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Immigration reform

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Sen. Marco Rubio, R-Fla.. center, answers a reporter's question as he and a bipartisan group of leading senators announce that they have reached agreement on the principles of sweeping legislation to rewrite the nation's immigration laws, during a news co

Sen. Marco Rubio, R-Fla.. center, answers a reporter’s question as he and a bipartisan group of leading senators announce that they have reached agreement on the principles of sweeping legislation to rewrite the nation’s immigration laws, during a news conference at the Capitol in Washington, Monday, Jan. 28, 2013. From left are Sen. John McCain, R-Ariz., Sen. Charles Schumer, D-N.Y., Sen. Marco Rubio, R-Fla., and Sen. Robert Menendez, D-N.J. The deal covers border security, guest workers and employer verification, as well as a path to citizenship for the 11 million illegal immigrants already in this country.

J. Scott Applewhite, Associated Press

The following editorial appeared recently in the Kansas City Star:

At long last, comprehensive immigration reform is receiving serious attention from President Barack Obama and many members of Congress. It's about time.

The broad solutions to improving this country's record have been around for years.

Create a clear and timely path to citizenship for illegal immigrants. Offer more student visas to encourage immigrants with special talents to attend U.S. universities and ramp up the available visas for highly skilled foreign workers. Provide tough security on the border.

Unfortunately, George W. Bush and Obama in his first term fell short in efforts to work with Congress on meaningful changes. Meanwhile, elected officials in Washington and at the state level too often have used cheap attacks against illegal immigrants to whip up political support.

Just this week Kansas Secretary of State Kris Kobach — nationally known for his efforts to make life difficult for immigrant communities — lashed out again. After a group of GOP senators announced a bipartisan approach to immigration challenges, Kobach said, "Those leaders, like John McCain, are not leaders of the Republican Party." Keep in mind that Kobach has been a statewide elected official for barely two years, while McCain is a 26-year U.S. Senate veteran and the 2008 GOP presidential nominee. Clearly, Kobach is falling out of step with the realities of immigration reform.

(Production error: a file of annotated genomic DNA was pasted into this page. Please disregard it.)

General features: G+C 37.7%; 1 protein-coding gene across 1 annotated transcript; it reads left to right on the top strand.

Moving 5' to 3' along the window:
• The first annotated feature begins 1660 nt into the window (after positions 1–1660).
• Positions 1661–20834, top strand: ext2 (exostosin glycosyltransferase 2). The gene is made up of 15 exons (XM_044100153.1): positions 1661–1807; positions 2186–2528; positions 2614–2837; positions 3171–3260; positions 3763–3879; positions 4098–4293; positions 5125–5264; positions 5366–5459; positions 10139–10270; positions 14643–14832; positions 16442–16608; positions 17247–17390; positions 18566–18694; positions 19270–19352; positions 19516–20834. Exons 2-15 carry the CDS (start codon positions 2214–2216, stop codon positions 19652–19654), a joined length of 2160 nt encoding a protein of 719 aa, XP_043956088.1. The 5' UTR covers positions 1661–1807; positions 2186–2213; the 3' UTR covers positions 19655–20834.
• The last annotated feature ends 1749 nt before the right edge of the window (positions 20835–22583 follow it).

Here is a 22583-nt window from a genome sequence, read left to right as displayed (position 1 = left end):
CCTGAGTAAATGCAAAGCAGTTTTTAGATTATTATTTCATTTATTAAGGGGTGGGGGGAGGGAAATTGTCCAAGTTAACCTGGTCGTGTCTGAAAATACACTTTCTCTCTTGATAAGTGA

Politics plays a role in the sudden surge of interest in the topic. Thoughtful Republicans don't want the party stuck any longer with the image that it will do whatever it can to make life difficult for illegal immigrants.

Also, the success of border security and the Obama administration's stepped-up deportation of illegal immigrants have shown that the nation has taken credible strides to stop the flow of people into the United States.

Finally, the weak economy here has reduced America's allure for some; the number of illegal immigrants has actually fallen a bit in recent years.

While an opening exists to resolve this thorny and emotion-laden problem, there's plenty of opportunity for mishaps in the months ahead.

Yes, there should be stiff penalties for businesses that knowingly hire illegal immigrants. But again, let's put more emphasis on helping people drop that "illegal" tag so they can be productive Americans.

We must have robust border patrols. However, it would be wrong to give in to do-nothing members of Congress who say the borders must be iron-clad secure before other reforms move ahead.

America's immigration policies too often appear mean-spirited and designed to punish people for wanting to come here and build better lives for their families. We must adopt a new and better approach. Sensible immigration changes are essential to the success of this country.